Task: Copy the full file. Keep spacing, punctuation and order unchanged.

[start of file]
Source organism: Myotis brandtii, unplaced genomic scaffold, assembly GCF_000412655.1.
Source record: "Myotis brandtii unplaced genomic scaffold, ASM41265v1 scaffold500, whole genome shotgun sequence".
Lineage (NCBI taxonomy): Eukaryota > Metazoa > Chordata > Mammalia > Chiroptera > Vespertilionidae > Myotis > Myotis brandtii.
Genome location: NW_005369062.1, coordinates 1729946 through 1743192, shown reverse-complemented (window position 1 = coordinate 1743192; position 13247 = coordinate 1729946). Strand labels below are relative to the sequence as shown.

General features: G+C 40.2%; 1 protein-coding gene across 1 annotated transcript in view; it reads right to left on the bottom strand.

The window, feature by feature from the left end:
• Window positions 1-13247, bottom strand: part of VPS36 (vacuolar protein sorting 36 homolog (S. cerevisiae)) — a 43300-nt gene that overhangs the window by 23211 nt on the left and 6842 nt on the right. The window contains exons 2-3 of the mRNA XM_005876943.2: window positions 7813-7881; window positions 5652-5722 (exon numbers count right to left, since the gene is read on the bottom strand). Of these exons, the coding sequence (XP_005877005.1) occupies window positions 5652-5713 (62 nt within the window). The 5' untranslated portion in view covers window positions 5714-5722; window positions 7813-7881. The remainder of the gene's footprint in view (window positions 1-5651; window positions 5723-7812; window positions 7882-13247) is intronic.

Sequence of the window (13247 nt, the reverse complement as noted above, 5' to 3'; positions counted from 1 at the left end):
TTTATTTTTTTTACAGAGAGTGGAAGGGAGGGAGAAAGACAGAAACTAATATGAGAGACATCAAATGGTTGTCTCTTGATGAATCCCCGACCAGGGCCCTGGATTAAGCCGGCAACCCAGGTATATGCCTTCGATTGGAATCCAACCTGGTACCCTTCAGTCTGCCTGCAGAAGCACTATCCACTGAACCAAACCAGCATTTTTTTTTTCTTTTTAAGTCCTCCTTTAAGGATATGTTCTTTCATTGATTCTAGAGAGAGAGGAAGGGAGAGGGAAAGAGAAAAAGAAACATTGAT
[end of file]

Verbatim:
Source organism: Myotis brandtii, unplaced genomic scaffold, assembly GCF_000412655.1.
Source record: "Myotis brandtii unplaced genomic scaffold, ASM41265v1 scaffold500, whole genome shotgun sequence".
Lineage (NCBI taxonomy): Eukaryota > Metazoa > Chordata > Mammalia > Chiroptera > Vespertilionidae > Myotis > Myotis brandtii.
Genome location: NW_005369062.1, coordinates 1729946 through 1743192, shown reverse-complemented (window position 1 = coordinate 1743192; position 13247 = coordinate 1729946). Strand labels below are relative to the sequence as shown.

General features: G+C 40.2%; 1 protein-coding gene across 1 annotated transcript in view; it reads right to left on the bottom strand.

The window, feature by feature from the left end:
• Window positions 1-13247, bottom strand: part of VPS36 (vacuolar protein sorting 36 homolog (S. cerevisiae)) — a 43300-nt gene that overhangs the window by 23211 nt on the left and 6842 nt on the right. The window contains exons 2-3 of the mRNA XM_005876943.2: window positions 7813-7881; window positions 5652-5722 (exon numbers count right to left, since the gene is read on the bottom strand). Of these exons, the coding sequence (XP_005877005.1) occupies window positions 5652-5713 (62 nt within the window). The 5' untranslated portion in view covers window positions 5714-5722; window positions 7813-7881. The remainder of the gene's footprint in view (window positions 1-5651; window positions 5723-7812; window positions 7882-13247) is intronic.

Sequence of the window (13247 nt, the reverse complement as noted above, 5' to 3'; positions counted from 1 at the left end):
TTTATTTTTTTTACAGAGAGTGGAAGGGAGGGAGAAAGACAGAAACTAATATGAGAGACATCAAATGGTTGTCTCTTGATGAATCCCCGACCAGGGCCCTGGATTAAGCCGGCAACCCAGGTATATGCCTTCGATTGGAATCCAACCTGGTACCCTTCAGTCTGCCTGCAGAAGCACTATCCACTGAACCAAACCAGCATTTTTTTTTTCTTTTTAAGTCCTCCTTTAAGGATATGTTCTTTCATTGATTCTAGAGAGAGAGGAAGGGAGAGGGAAAGAGAAAAAGAAACATTGAT